My self-image is influenced by:
- How others see me (and what they see has obviously drastically changed)
- How others react to me when they see me (and their reactions have changed greatly)
- How I respond to the reactions of others when they see me – (my emotional reactions)
Yes, my self-image has changed as a result of my weight loss.
- I love physical challenges… I’m not afraid to bike, hike, or ski any new or more difficult trail or path.
- My size is no longer a defining factor in who I am. My physical image is one I embrace and do not wish to deny or shun.
- Now nobody can realistically look at me in my gym and wonder why I’m there or think that I don’t belong there or that I don’t fit in (regardless if anyone ever did that when I was large)
My self-image has to have changed, because I don’t look or move the same, and I’m more capable, confident and self-assured. People perceive me differently and therefore react to me differently than they did before I lost weight.
In years past, I sometimes found myself playing the “Big Guy” stereotype. It’s not a totally bad role to play, when owning that ‘space’ is granted to you by the people around you. Example: When my wife Colleen and I would travel by car with two or three other couples, I always rode in the front seat of the car (even when I wasn’t driving). Why? Because it was always offered to me by everyone, probably because I was 100 pounds bigger than the next biggest person, and everyone could see that I’d be more comfortable in the front seat.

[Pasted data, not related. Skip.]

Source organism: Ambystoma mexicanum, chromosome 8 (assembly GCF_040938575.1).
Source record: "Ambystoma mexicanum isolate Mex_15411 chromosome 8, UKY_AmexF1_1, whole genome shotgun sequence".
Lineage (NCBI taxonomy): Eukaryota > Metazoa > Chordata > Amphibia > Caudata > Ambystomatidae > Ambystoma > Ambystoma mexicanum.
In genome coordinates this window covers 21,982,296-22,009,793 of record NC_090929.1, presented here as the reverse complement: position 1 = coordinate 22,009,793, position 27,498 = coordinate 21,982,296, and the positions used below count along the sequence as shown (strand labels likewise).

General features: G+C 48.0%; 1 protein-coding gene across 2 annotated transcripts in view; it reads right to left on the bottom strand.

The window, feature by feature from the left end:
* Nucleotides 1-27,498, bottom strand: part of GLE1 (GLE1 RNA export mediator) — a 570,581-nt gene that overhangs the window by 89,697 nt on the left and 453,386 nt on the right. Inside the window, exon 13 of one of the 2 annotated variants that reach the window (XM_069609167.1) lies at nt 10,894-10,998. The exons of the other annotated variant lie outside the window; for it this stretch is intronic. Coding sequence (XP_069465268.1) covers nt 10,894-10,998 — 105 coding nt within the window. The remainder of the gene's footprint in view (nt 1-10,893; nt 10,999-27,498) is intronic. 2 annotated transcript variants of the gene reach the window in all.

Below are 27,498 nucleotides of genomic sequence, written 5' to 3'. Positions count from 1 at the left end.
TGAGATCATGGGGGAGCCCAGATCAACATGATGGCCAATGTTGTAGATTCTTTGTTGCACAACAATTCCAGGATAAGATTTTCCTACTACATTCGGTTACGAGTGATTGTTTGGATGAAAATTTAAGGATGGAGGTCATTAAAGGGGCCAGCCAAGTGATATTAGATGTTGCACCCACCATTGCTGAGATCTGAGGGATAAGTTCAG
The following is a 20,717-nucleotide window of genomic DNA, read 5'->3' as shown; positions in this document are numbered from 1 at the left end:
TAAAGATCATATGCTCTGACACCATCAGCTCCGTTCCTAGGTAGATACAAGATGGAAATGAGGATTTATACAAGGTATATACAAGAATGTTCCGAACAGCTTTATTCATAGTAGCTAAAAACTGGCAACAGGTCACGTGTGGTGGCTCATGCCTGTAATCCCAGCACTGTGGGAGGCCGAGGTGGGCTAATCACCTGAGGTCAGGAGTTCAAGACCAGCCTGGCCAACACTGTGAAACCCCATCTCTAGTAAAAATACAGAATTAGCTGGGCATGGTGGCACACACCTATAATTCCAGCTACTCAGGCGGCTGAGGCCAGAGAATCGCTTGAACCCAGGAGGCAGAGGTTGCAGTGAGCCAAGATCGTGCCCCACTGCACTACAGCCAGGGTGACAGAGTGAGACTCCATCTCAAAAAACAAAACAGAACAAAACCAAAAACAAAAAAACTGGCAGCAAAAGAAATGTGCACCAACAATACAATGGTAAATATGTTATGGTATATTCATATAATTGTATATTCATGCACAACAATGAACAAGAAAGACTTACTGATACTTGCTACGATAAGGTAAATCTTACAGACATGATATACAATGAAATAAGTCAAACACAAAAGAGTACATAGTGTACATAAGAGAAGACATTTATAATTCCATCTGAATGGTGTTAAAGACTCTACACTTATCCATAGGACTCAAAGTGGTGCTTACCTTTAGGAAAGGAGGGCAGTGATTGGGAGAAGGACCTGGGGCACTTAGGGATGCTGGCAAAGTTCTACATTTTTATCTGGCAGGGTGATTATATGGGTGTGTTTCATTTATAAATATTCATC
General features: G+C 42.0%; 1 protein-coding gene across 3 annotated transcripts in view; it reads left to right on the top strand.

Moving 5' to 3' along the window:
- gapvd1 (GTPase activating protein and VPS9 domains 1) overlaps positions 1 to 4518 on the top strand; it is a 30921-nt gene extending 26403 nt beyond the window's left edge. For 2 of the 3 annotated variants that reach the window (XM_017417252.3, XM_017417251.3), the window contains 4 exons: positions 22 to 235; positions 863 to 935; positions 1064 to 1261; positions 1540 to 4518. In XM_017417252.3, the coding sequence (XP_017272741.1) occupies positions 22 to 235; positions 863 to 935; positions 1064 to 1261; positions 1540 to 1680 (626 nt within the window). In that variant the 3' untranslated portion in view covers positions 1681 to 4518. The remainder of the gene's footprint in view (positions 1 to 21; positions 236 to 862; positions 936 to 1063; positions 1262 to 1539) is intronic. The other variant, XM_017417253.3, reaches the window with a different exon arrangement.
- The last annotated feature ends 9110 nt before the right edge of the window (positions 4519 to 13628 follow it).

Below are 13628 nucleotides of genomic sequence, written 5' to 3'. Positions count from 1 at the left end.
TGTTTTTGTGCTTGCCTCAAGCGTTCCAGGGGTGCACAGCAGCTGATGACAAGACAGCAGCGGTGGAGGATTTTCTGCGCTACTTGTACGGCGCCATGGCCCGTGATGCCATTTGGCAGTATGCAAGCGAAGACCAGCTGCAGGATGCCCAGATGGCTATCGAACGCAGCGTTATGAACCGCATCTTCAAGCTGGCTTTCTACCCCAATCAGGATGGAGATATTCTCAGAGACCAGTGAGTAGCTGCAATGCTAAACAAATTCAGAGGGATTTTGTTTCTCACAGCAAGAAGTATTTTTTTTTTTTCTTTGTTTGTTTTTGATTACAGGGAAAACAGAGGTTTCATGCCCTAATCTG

Yes, sometimes it was just easier (or maybe I had just mastered it) to play into the stereotype, to just work the Big Guy persona into my self-image, than to fight it and try to replace it with another image, role, position, etc. The role was known and practiced, even if at times socially or physically awkward and uncomfortable. And although I had become good at extracting the good or useful parts of the role and limiting the downside, it was still a handicap and a burden that I always had to deal with in every personal interaction.
But stereotypes often create a situation called self-fulfilling prophecy. This happens when an established stereotype causes one to behave in a certain way, which leads the other party to behave in a way that confirms the stereotype. [M. Snyder, E. Tanke, E. Berscheid]